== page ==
A couple months ago, I wrote about The Clinton School of Public Service (at the University of Arkansas) and its new publication Frank. In the first issue, Joseph Ballard interviewed Richard Dawkins. That interview is now available on the magazine’s website.
Patel speaks of the two sides of the faith divide.
Not faithless versus faithful, though.
Rather, it’s the totalitarians versus the pluralists:
On one side of the faith line are the religious totalitarians. Their conviction is that only one interpretation of one religion is a legitimate way of being, believing and belonging on Earth. Everyone else needs to be cowed, converted, condemned or killed. Religious totalitarians are not marked by conservative, traditionalist or orthodox religious beliefs. Rather, they are defined by their behavior, driven by the goal of having their group dominate while everyone else suffocates.
On the other side of the faith line are the religious pluralists. Pluralists hold that people believing in different creeds and belonging to different communities need to learn to live together in equal dignity and mutual loyalty. Religious pluralism is neither mere coexistence nor forced consensus. It is a form of proactive cooperation that affirms the identity of the constituent communities, while emphasizing that the well-being of each and all depends on the health of the whole. It is the belief that the common good is best served when each community has a chance to make its own unique contribution.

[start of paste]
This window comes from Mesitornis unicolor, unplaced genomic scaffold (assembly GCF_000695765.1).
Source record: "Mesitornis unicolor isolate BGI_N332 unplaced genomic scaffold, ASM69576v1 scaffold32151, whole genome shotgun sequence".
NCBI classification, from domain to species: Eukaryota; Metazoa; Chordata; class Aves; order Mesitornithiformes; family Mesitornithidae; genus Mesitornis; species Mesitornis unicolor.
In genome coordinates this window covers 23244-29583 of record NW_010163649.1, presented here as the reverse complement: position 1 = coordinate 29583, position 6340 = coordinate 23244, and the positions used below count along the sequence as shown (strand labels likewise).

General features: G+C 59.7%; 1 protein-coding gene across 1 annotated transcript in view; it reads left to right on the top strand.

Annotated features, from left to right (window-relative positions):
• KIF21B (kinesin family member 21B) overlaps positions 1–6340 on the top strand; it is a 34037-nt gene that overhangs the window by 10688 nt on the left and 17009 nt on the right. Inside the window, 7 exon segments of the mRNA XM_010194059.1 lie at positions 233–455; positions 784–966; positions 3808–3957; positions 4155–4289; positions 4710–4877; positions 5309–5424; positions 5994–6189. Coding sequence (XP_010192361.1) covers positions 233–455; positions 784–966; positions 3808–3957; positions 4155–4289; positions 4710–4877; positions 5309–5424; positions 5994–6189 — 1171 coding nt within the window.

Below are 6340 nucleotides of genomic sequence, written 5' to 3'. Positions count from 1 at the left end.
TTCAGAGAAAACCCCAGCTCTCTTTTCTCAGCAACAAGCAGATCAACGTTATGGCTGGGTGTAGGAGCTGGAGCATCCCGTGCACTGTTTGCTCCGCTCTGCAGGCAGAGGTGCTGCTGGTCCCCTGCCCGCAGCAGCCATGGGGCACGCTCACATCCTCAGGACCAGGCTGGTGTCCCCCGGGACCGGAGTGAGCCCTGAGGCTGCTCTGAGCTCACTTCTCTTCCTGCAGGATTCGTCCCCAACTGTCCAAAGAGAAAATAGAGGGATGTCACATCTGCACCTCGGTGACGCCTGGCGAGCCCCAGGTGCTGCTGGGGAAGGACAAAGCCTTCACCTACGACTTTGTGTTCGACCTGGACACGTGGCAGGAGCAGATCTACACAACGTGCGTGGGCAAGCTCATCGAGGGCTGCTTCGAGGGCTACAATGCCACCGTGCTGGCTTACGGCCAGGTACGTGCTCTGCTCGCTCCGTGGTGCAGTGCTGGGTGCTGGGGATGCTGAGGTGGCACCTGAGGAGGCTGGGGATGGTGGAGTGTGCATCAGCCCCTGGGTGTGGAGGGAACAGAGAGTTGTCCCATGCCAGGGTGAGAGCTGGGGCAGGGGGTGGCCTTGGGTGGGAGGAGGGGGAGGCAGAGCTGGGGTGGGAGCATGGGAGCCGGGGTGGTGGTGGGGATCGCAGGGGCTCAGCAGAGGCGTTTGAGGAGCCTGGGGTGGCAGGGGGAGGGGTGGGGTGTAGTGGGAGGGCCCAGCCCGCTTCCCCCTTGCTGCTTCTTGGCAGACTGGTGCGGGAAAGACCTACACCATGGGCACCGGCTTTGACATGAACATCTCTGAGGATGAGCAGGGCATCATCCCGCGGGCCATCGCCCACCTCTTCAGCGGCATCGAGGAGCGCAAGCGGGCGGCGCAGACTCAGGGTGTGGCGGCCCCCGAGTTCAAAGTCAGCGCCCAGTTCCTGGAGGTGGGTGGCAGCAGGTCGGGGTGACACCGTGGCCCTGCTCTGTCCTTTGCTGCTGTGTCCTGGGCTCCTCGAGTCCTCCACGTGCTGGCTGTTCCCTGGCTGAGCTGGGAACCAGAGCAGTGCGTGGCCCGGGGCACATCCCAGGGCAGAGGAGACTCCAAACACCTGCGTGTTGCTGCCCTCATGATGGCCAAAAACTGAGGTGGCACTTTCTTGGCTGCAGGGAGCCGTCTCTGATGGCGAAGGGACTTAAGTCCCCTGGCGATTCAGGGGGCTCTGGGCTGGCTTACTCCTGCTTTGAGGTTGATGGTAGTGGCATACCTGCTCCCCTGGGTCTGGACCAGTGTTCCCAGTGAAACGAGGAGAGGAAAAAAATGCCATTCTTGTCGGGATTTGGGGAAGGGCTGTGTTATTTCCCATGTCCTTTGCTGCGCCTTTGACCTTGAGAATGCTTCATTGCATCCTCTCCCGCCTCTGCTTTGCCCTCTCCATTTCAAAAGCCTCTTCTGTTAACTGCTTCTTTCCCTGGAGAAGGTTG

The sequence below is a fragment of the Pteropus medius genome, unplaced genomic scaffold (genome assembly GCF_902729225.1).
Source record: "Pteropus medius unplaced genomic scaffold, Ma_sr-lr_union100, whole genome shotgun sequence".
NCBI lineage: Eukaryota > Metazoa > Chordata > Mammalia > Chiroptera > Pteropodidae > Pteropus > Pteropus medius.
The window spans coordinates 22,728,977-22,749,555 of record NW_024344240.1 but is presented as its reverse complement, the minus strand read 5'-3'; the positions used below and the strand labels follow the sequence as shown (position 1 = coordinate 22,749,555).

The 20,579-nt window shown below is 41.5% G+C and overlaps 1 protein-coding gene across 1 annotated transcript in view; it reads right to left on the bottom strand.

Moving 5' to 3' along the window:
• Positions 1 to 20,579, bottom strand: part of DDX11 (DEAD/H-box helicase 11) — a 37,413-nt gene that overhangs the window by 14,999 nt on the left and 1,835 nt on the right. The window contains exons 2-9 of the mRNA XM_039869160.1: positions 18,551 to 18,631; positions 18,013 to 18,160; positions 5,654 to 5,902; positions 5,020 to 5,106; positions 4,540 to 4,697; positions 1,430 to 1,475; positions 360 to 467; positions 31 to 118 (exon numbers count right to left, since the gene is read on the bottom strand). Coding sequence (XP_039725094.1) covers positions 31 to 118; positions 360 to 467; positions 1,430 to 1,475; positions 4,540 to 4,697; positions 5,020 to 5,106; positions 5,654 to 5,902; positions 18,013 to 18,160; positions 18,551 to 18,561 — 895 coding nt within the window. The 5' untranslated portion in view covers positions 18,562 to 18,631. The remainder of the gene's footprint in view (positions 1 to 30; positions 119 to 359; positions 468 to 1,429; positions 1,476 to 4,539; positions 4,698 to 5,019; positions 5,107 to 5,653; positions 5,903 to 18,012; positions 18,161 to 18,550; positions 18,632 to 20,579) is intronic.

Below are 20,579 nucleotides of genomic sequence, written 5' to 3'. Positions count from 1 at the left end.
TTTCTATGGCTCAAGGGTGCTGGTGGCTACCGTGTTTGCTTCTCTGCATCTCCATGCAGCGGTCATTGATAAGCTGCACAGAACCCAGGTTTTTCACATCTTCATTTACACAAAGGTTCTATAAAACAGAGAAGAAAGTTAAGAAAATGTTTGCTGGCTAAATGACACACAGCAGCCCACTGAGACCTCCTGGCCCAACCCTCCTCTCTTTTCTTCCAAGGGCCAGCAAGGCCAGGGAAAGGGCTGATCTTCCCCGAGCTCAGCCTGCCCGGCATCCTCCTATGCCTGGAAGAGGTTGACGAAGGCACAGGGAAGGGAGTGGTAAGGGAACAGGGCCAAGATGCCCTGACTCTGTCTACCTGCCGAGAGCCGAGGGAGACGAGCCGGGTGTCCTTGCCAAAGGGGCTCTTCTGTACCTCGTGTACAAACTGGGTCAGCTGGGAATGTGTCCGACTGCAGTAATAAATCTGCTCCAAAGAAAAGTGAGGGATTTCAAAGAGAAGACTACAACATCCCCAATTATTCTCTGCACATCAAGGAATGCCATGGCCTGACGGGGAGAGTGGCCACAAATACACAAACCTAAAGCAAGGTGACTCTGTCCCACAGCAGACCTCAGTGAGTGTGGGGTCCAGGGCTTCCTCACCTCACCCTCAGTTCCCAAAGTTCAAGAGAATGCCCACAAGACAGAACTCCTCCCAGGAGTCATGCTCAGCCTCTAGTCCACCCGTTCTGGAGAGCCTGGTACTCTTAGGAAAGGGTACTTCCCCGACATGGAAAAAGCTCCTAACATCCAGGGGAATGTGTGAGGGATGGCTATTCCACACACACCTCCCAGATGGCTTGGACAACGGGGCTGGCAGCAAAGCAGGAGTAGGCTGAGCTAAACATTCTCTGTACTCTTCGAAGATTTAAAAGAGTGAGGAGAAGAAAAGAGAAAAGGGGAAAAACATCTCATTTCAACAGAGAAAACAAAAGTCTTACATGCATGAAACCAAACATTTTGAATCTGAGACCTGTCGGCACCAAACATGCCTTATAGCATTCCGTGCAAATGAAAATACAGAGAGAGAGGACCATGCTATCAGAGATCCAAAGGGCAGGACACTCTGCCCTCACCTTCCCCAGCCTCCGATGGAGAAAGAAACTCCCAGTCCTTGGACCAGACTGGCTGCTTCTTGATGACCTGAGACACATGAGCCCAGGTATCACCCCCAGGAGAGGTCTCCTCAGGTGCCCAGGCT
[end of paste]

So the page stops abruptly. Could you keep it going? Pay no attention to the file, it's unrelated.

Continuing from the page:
But where would atheists stand on this issue?
Do we really want the “well-being” of all different faiths? We’d rather people see reason and drop their religious faith altogether. We’re not going to use violence to make that happen, but we don’t really want to see any religion — much less all of them — thriving.
We all know atheists who would fit the totalitarian category a little better. These are the people who are “driven by the goal of having their group dominate while everyone else suffocates.”
But there’s a difference between “militant atheists,” Islamic Jihadists, and Fundamentalist Christians.
A few questions to think about:
Is there an alternative category (or more) that Patel left out?
Where do you fall on the spectrum (if, indeed, we just stick with Patel’s two sides)?
Where should atheists be on the spectrum?